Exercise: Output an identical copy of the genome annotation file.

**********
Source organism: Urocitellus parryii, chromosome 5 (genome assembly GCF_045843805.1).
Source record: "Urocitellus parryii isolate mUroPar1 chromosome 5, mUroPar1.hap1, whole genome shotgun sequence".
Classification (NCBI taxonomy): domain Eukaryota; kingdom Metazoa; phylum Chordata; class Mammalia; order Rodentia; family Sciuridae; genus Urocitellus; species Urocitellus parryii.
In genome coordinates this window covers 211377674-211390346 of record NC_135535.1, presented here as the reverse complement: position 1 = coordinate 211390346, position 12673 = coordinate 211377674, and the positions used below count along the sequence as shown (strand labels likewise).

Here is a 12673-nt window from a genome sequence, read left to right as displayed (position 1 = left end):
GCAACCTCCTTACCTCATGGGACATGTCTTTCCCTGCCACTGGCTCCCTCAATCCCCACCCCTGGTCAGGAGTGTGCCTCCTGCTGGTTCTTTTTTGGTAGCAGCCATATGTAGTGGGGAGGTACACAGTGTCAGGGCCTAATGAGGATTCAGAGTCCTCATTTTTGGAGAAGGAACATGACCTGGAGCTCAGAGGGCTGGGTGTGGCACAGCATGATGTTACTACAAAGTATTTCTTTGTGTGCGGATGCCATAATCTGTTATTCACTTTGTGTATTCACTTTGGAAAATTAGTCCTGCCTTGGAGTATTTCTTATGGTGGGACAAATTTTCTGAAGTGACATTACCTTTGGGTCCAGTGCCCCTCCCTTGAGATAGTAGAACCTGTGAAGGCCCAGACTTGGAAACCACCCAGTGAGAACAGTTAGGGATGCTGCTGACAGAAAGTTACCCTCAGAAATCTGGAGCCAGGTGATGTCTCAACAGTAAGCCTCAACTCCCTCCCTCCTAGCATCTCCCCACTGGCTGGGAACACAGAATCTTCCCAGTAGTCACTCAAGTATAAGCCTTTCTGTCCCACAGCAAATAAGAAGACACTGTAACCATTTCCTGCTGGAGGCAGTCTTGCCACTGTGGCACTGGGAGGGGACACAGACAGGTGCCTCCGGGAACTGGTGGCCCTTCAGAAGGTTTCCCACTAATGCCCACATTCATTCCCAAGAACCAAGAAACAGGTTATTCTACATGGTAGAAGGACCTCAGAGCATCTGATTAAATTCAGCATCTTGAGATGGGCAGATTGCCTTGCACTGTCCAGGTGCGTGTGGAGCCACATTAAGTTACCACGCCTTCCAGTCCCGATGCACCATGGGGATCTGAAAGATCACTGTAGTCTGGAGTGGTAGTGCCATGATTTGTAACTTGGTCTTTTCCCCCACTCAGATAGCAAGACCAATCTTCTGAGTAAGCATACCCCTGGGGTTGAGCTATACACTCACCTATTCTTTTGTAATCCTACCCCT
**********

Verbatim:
Source organism: Urocitellus parryii, chromosome 5 (genome assembly GCF_045843805.1).
Source record: "Urocitellus parryii isolate mUroPar1 chromosome 5, mUroPar1.hap1, whole genome shotgun sequence".
Classification (NCBI taxonomy): domain Eukaryota; kingdom Metazoa; phylum Chordata; class Mammalia; order Rodentia; family Sciuridae; genus Urocitellus; species Urocitellus parryii.
In genome coordinates this window covers 211377674-211390346 of record NC_135535.1, presented here as the reverse complement: position 1 = coordinate 211390346, position 12673 = coordinate 211377674, and the positions used below count along the sequence as shown (strand labels likewise).

Here is a 12673-nt window from a genome sequence, read left to right as displayed (position 1 = left end):
GCAACCTCCTTACCTCATGGGACATGTCTTTCCCTGCCACTGGCTCCCTCAATCCCCACCCCTGGTCAGGAGTGTGCCTCCTGCTGGTTCTTTTTTGGTAGCAGCCATATGTAGTGGGGAGGTACACAGTGTCAGGGCCTAATGAGGATTCAGAGTCCTCATTTTTGGAGAAGGAACATGACCTGGAGCTCAGAGGGCTGGGTGTGGCACAGCATGATGTTACTACAAAGTATTTCTTTGTGTGCGGATGCCATAATCTGTTATTCACTTTGTGTATTCACTTTGGAAAATTAGTCCTGCCTTGGAGTATTTCTTATGGTGGGACAAATTTTCTGAAGTGACATTACCTTTGGGTCCAGTGCCCCTCCCTTGAGATAGTAGAACCTGTGAAGGCCCAGACTTGGAAACCACCCAGTGAGAACAGTTAGGGATGCTGCTGACAGAAAGTTACCCTCAGAAATCTGGAGCCAGGTGATGTCTCAACAGTAAGCCTCAACTCCCTCCCTCCTAGCATCTCCCCACTGGCTGGGAACACAGAATCTTCCCAGTAGTCACTCAAGTATAAGCCTTTCTGTCCCACAGCAAATAAGAAGACACTGTAACCATTTCCTGCTGGAGGCAGTCTTGCCACTGTGGCACTGGGAGGGGACACAGACAGGTGCCTCCGGGAACTGGTGGCCCTTCAGAAGGTTTCCCACTAATGCCCACATTCATTCCCAAGAACCAAGAAACAGGTTATTCTACATGGTAGAAGGACCTCAGAGCATCTGATTAAATTCAGCATCTTGAGATGGGCAGATTGCCTTGCACTGTCCAGGTGCGTGTGGAGCCACATTAAGTTACCACGCCTTCCAGTCCCGATGCACCATGGGGATCTGAAAGATCACTGTAGTCTGGAGTGGTAGTGCCATGATTTGTAACTTGGTCTTTTCCCCCACTCAGATAGCAAGACCAATCTTCTGAGTAAGCATACCCCTGGGGTTGAGCTATACACTCACCTATTCTTTTGTAATCCTACCCCT